Finally a letter from the Guardian “To the girl who accused me of rape“. This is a very tough read – and on the evidence presented, a deeply unfair scenario. However, it touches on some issues that are important to talk about and touch on the themes that we use as our bedrock in sex ed: people who have sex early regret it and that sex is supposed to be between two people who are in a committed long term relationship who love and trust each other, and who are open and honest and able to talk to each other about sex before they actually start trying to do it!

This letter would also be a useful reinforcement to the fact that underage sex is actually illegal, a notion which has been responded to with disbelief from young people. Of course it’s not illegal, everyone is doing it. Erm, a) yes it is illegal, and as the letter shows there are some very serious consequences to consider and b) it’s really, really not the case that everyone is doing it.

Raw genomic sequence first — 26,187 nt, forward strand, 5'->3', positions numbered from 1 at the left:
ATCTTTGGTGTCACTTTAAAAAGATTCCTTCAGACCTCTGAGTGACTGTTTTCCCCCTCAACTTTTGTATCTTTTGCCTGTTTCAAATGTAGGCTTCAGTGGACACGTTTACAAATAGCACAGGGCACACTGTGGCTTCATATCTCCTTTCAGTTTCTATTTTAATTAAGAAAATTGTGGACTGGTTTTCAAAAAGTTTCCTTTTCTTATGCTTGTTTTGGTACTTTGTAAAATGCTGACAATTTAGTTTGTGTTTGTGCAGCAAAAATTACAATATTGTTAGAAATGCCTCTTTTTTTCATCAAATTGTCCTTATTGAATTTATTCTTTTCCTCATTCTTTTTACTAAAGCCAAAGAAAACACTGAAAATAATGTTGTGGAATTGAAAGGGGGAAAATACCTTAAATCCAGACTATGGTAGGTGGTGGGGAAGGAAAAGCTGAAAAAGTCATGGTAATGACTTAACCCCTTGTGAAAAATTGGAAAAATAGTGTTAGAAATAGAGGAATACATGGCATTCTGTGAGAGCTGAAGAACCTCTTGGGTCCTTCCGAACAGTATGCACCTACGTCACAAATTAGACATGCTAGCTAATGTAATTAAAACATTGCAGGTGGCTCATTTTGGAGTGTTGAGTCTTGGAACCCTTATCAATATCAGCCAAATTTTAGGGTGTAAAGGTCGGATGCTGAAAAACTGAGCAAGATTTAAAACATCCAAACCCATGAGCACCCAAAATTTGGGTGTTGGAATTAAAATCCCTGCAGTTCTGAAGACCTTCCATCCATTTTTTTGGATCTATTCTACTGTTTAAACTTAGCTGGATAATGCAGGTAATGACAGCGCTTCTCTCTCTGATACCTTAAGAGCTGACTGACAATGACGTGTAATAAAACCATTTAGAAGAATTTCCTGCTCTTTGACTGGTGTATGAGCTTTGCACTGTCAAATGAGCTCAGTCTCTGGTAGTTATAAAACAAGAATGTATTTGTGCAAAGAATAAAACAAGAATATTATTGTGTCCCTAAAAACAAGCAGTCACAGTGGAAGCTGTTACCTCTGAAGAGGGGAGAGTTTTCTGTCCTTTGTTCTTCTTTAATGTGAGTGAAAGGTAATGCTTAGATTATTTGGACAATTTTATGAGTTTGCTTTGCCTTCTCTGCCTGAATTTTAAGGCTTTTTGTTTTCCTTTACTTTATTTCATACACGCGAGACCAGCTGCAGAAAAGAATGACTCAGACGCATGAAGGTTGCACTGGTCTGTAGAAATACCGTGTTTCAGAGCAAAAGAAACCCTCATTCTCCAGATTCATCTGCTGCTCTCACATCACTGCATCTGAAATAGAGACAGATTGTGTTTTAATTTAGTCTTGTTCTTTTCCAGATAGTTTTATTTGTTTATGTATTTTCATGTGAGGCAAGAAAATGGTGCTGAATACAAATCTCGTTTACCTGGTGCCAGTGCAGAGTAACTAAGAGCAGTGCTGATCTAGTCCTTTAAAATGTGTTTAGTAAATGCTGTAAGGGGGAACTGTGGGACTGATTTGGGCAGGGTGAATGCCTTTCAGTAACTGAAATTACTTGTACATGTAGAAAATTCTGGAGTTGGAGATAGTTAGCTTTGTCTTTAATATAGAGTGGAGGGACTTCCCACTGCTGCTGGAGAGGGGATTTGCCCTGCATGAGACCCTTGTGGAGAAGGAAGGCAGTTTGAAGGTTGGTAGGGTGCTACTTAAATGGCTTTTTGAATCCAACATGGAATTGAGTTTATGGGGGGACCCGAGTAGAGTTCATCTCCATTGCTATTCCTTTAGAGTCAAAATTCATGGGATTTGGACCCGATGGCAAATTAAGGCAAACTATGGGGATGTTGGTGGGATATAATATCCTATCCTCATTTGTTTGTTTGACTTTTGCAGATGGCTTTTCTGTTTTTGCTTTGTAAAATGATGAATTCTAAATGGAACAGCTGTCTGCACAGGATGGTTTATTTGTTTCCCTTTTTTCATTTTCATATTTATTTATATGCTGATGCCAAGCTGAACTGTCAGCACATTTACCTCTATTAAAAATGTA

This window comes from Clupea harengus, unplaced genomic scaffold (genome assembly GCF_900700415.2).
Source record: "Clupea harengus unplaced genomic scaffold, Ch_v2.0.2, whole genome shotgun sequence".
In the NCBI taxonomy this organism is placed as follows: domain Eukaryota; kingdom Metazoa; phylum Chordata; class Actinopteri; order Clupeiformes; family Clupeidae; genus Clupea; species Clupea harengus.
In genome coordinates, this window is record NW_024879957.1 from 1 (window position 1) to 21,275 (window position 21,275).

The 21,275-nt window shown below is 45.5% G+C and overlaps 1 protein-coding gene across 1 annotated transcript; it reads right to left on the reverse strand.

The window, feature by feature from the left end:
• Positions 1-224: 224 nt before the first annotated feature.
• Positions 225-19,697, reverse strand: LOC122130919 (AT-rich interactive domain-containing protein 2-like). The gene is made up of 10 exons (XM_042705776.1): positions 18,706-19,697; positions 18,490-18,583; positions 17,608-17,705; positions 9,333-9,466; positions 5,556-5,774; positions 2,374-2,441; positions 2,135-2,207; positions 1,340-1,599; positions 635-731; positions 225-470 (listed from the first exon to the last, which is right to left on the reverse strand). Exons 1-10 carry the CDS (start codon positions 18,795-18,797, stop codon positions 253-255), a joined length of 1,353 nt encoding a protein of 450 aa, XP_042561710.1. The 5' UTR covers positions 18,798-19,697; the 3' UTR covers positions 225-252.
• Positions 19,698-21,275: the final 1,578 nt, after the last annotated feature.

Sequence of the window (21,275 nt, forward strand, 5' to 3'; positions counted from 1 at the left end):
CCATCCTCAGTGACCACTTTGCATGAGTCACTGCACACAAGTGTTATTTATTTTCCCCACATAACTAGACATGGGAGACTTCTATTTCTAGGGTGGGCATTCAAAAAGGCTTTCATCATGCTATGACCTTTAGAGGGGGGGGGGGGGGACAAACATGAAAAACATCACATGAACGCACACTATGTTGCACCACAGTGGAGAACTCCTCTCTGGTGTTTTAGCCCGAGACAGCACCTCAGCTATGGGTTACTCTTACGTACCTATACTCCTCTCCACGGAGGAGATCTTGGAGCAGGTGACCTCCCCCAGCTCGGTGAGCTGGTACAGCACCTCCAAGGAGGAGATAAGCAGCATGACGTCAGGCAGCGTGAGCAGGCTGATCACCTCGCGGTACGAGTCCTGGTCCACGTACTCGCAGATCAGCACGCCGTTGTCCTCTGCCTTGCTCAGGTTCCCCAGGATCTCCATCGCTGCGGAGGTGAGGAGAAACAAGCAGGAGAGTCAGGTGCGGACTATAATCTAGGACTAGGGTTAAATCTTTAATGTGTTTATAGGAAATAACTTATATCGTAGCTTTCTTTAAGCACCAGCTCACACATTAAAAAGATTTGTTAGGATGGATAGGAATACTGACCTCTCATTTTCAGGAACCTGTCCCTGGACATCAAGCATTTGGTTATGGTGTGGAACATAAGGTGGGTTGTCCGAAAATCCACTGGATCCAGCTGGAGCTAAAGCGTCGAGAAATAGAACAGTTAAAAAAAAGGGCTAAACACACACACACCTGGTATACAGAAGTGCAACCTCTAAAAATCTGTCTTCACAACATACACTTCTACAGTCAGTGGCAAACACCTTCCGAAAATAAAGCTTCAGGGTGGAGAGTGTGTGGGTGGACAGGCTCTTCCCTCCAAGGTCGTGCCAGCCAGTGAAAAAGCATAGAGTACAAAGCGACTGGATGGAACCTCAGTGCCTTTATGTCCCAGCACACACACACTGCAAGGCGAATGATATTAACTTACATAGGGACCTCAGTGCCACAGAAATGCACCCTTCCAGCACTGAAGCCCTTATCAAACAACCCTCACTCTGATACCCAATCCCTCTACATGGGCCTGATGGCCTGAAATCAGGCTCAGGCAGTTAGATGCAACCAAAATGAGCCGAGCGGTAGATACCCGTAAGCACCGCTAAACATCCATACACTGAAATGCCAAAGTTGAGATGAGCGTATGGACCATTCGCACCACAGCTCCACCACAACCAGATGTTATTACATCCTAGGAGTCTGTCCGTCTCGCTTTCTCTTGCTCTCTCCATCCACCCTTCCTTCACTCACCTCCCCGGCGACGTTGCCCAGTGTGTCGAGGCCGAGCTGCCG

All three of these resources are things that crossed my browser from adults saying “I wish this had been part of sex ed when I was at school.” For those of us charged with teaching sex ed, it can be a part of it in our classrooms.